Take the 2-minute tour ×
English Language & Usage Stack Exchange is a question and answer site for linguists, etymologists, and serious English language enthusiasts. It's 100% free, no registration required.

I'm watching a program from VOA from here. In the 48th second of the video, there is a sentence:

I can't wait to get out there!

I'm confused about this sentence. Does it mean "I will get out from there and will go to some other place" or "I will get out from some place and will go to there"?

Thanks.


Edit:

Can I use get out followed with a place, e.g.:

I want to get out school.

I want to get out this room.

share|improve this question

3 Answers 3

It would normally mean that the speaker was impatient to go to whatever place it was that had been brought to his attention.

share|improve this answer

In the context of the video, which appears to be an English lesson (美语 = "Beautiful Words"?) aimed at a Chinese audience, "I can't wait to get out there" simply indicates that the speaker is so happy and brimming with so much energy and enthusiasm that she is eager to get out and face whatever this beautiful day may bring.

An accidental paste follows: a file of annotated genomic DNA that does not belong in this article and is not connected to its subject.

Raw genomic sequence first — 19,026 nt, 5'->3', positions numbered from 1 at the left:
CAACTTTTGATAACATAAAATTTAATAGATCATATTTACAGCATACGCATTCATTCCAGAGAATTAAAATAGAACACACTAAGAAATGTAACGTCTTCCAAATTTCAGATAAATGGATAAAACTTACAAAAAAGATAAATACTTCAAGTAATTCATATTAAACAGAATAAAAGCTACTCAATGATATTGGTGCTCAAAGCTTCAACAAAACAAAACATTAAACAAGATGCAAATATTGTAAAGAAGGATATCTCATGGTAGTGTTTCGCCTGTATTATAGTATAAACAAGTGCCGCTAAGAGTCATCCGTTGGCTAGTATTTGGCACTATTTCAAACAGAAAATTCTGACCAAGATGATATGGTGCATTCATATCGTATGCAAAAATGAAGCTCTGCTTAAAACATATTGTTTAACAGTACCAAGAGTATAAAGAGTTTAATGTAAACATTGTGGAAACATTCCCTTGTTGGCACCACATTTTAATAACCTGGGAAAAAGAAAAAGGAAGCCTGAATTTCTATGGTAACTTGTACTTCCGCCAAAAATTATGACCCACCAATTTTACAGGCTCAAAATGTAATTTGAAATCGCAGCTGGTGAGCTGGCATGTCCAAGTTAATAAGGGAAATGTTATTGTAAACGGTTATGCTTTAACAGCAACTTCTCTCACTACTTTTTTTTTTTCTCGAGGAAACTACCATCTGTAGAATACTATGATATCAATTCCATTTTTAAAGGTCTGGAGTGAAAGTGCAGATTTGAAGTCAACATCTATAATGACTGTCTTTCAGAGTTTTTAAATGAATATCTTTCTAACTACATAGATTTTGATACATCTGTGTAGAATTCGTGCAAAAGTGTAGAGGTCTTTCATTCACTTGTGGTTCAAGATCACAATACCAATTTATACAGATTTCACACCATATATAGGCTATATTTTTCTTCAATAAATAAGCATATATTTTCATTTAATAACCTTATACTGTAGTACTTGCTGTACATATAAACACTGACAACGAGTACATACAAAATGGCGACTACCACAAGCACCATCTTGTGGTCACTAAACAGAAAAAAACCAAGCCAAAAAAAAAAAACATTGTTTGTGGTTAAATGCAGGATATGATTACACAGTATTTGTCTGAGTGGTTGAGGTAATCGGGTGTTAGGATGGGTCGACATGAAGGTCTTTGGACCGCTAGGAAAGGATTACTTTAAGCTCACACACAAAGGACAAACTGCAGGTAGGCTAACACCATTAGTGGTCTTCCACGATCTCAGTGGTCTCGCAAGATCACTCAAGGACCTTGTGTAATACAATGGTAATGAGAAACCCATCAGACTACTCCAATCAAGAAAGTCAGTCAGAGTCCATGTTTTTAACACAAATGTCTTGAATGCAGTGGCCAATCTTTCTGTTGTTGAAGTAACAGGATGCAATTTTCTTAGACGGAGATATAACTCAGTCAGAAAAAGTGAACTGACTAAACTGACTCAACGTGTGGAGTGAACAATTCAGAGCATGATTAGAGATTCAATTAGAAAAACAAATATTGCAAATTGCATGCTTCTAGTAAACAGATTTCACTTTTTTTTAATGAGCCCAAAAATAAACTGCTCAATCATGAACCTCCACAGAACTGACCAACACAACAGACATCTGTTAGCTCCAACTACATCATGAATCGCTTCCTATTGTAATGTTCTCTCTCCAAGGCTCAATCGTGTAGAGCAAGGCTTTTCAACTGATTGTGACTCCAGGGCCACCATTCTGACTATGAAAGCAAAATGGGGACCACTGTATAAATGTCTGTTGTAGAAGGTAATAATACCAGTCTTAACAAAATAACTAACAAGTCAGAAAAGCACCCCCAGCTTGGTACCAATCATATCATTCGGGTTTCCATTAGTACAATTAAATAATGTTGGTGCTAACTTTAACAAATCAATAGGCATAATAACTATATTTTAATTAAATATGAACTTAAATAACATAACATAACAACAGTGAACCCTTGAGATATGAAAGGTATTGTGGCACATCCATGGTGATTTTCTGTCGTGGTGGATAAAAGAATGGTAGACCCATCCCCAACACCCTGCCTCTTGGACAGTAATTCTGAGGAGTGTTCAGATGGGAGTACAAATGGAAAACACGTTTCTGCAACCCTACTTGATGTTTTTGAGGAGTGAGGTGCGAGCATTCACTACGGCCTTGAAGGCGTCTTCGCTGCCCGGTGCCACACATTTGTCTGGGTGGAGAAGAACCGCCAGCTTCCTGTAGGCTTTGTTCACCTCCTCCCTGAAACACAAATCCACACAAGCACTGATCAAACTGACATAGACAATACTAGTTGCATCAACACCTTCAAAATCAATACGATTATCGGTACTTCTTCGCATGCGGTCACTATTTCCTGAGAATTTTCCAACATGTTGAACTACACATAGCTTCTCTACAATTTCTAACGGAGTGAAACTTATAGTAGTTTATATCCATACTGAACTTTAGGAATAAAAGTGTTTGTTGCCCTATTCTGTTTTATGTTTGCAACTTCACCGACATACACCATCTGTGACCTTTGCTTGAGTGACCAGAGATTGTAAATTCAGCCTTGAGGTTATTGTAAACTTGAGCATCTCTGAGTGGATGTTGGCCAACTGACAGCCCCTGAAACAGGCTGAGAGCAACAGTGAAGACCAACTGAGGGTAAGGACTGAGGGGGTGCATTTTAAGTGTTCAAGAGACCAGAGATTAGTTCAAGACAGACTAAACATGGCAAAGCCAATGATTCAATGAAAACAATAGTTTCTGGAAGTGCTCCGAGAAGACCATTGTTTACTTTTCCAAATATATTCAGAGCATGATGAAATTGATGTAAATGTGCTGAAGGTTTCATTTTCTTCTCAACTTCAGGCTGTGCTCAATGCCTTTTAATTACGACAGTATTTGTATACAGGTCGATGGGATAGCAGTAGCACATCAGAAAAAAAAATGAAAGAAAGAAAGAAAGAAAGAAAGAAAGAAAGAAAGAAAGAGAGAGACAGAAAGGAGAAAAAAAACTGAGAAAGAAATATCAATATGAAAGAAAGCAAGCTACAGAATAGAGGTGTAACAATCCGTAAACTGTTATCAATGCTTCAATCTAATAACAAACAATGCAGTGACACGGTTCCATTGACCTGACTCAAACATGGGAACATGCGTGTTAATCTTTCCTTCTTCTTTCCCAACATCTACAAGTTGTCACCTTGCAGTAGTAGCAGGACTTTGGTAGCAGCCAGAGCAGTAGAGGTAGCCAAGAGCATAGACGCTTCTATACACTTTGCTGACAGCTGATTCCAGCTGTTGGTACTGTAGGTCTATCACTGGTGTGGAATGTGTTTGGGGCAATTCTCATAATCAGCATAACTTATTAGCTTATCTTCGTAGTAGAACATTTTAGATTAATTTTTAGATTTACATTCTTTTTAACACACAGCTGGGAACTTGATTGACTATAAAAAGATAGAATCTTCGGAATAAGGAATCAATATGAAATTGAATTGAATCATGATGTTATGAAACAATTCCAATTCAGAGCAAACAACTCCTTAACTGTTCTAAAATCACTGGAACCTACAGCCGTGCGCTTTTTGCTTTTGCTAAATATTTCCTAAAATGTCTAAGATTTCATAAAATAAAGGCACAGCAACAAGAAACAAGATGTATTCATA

share|improve this answer

In response to your edit:

That wouldn't be proper. In this case, get out there just refers to a place that happens to be considered outside, and in a general area. You wouldn't say, “I can't wait to get out there to the movie theater!” because it's an inside attraction that you know the exact location of in order to be considered distinctly there.

For your example, you would say “I want to get out of this room”, to put room as the subject to get out of.

share|improve this answer

protected by RegDwigнt Aug 12 '12 at 12:27

Thank you for your interest in this question. Because it has attracted low-quality answers, posting an answer now requires 10 reputation on this site.

Would you like to answer one of these unanswered questions instead?

Not the answer you're looking for? Browse other questions tagged or ask your own question.